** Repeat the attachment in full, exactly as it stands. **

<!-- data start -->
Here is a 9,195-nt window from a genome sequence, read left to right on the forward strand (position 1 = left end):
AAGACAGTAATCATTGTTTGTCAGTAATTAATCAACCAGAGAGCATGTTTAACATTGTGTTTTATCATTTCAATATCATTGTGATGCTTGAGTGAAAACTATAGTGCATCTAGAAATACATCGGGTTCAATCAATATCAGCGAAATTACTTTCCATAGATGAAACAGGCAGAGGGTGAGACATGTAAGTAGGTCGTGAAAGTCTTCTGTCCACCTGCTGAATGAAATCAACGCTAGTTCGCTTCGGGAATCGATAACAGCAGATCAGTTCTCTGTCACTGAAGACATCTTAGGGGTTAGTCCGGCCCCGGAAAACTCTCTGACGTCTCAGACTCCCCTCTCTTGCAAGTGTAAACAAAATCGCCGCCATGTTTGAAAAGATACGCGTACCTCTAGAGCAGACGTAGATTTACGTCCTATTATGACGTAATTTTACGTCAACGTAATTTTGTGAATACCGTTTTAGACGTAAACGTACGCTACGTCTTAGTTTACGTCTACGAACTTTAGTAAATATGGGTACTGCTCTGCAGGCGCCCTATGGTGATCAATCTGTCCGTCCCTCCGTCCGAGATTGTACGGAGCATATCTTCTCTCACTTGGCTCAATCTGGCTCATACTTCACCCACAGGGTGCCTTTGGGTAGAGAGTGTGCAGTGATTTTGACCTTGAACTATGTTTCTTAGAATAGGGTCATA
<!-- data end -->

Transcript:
Here is a 9,195-nt window from a genome sequence, read left to right on the forward strand (position 1 = left end):
AAGACAGTAATCATTGTTTGTCAGTAATTAATCAACCAGAGAGCATGTTTAACATTGTGTTTTATCATTTCAATATCATTGTGATGCTTGAGTGAAAACTATAGTGCATCTAGAAATACATCGGGTTCAATCAATATCAGCGAAATTACTTTCCATAGATGAAACAGGCAGAGGGTGAGACATGTAAGTAGGTCGTGAAAGTCTTCTGTCCACCTGCTGAATGAAATCAACGCTAGTTCGCTTCGGGAATCGATAACAGCAGATCAGTTCTCTGTCACTGAAGACATCTTAGGGGTTAGTCCGGCCCCGGAAAACTCTCTGACGTCTCAGACTCCCCTCTCTTGCAAGTGTAAACAAAATCGCCGCCATGTTTGAAAAGATACGCGTACCTCTAGAGCAGACGTAGATTTACGTCCTATTATGACGTAATTTTACGTCAACGTAATTTTGTGAATACCGTTTTAGACGTAAACGTACGCTACGTCTTAGTTTACGTCTACGAACTTTAGTAAATATGGGTACTGCTCTGCAGGCGCCCTATGGTGATCAATCTGTCCGTCCCTCCGTCCGAGATTGTACGGAGCATATCTTCTCTCACTTGGCTCAATCTGGCTCATACTTCACCCACAGGGTGCCTTTGGGTAGAGAGTGTGCAGTGATTTTGACCTTGAACTATGTTTCTTAGAATAGGGTCATA